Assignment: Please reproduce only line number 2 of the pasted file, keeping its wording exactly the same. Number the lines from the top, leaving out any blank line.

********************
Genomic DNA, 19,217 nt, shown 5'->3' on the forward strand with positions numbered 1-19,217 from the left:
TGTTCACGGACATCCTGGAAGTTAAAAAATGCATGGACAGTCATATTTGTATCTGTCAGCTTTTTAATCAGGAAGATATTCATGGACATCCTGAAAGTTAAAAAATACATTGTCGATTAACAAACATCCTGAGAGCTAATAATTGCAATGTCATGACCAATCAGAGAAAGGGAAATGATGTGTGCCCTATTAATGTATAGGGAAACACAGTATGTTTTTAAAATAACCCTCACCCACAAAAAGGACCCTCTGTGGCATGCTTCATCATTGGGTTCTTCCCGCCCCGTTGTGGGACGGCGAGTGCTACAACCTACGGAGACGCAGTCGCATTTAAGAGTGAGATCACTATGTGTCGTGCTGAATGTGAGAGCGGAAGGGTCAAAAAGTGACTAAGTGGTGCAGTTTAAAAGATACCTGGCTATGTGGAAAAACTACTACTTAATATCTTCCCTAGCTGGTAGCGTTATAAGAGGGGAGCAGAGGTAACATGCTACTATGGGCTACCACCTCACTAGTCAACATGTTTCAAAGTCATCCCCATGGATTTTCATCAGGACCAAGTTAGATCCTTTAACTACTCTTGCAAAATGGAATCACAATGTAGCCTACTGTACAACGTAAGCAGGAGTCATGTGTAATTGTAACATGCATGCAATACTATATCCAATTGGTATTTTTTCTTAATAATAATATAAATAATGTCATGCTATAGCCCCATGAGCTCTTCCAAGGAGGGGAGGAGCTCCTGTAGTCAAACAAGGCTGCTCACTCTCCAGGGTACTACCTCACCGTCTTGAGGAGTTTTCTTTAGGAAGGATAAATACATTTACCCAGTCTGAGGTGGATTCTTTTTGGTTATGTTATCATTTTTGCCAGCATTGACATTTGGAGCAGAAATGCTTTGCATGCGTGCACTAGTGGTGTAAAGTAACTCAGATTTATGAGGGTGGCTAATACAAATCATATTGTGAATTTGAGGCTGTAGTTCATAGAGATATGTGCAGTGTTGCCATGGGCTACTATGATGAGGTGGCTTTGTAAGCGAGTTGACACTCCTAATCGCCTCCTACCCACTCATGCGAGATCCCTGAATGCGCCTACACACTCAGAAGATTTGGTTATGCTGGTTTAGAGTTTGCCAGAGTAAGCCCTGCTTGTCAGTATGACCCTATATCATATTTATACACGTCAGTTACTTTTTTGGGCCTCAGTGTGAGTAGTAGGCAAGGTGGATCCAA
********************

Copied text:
TGTTCACGGACATCCTGGAAGTTAAAAAATGCATGGACAGTCATATTTGTATCTGTCAGCTTTTTAATCAGGAAGATATTCATGGACATCCTGAAAGTTAAAAAATACATTGTCGATTAACAAACATCCTGAGAGCTAATAATTGCAATGTCATGACCAATCAGAGAAAGGGAAATGATGTGTGCCCTATTAATGTATAGGGAAACACAGTATGTTTTTAAAATAACCCTCACCCACAAAAAGGACCCTCTGTGGCATGCTTCATCATTGGGTTCTTCCCGCCCCGTTGTGGGACGGCGAGTGCTACAACCTACGGAGACGCAGTCGCATTTAAGAGTGAGATCACTATGTGTCGTGCTGAATGTGAGAGCGGAAGGGTCAAAAAGTGACTAAGTGGTGCAGTTTAAAAGATACCTGGCTATGTGGAAAAACTACTACTTAATATCTTCCCTAGCTGGTAGCGTTATAAGAGGGGAGCAGAGGTAACATGCTACTATGGGCTACCACCTCACTAGTCAACATGTTTCAAAGTCATCCCCATGGATTTTCATCAGGACCAAGTTAGATCCTTTAACTACTCTTGCAAAATGGAATCACAATGTAGCCTACTGTACAACGTAAGCAGGAGTCATGTGTAATTGTAACATGCATGCAATACTATATCCAATTGGTATTTTTTCTTAATAATAATATAAATAATGTCATGCTATAGCCCCATGAGCTCTTCCAAGGAGGGGAGGAGCTCCTGTAGTCAAACAAGGCTGCTCACTCTCCAGGGTACTACCTCACCGTCTTGAGGAGTTTTCTTTAGGAAGGATAAATACATTTACCCAGTCTGAGGTGGATTCTTTTTGGTTATGTTATCATTTTTGCCAGCATTGACATTTGGAGCAGAAATGCTTTGCATGCGTGCACTAGTGGTGTAAAGTAACTCAGATTTATGAGGGTGGCTAATACAAATCATATTGTGAATTTGAGGCTGTAGTTCATAGAGATATGTGCAGTGTTGCCATGGGCTACTATGATGAGGTGGCTTTGTAAGCGAGTTGACACTCCTAATCGCCTCCTACCCACTCATGCGAGATCCCTGAATGCGCCTACACACTCAGAAGATTTGGTTATGCTGGTTTAGAGTTTGCCAGAGTAAGCCCTGCTTGTCAGTATGACCCTATATCATATTTATACACGTCAGTTACTTTTTTGGGCCTCAGTGTGAGTAGTAGGCAAGGTGGATCCAA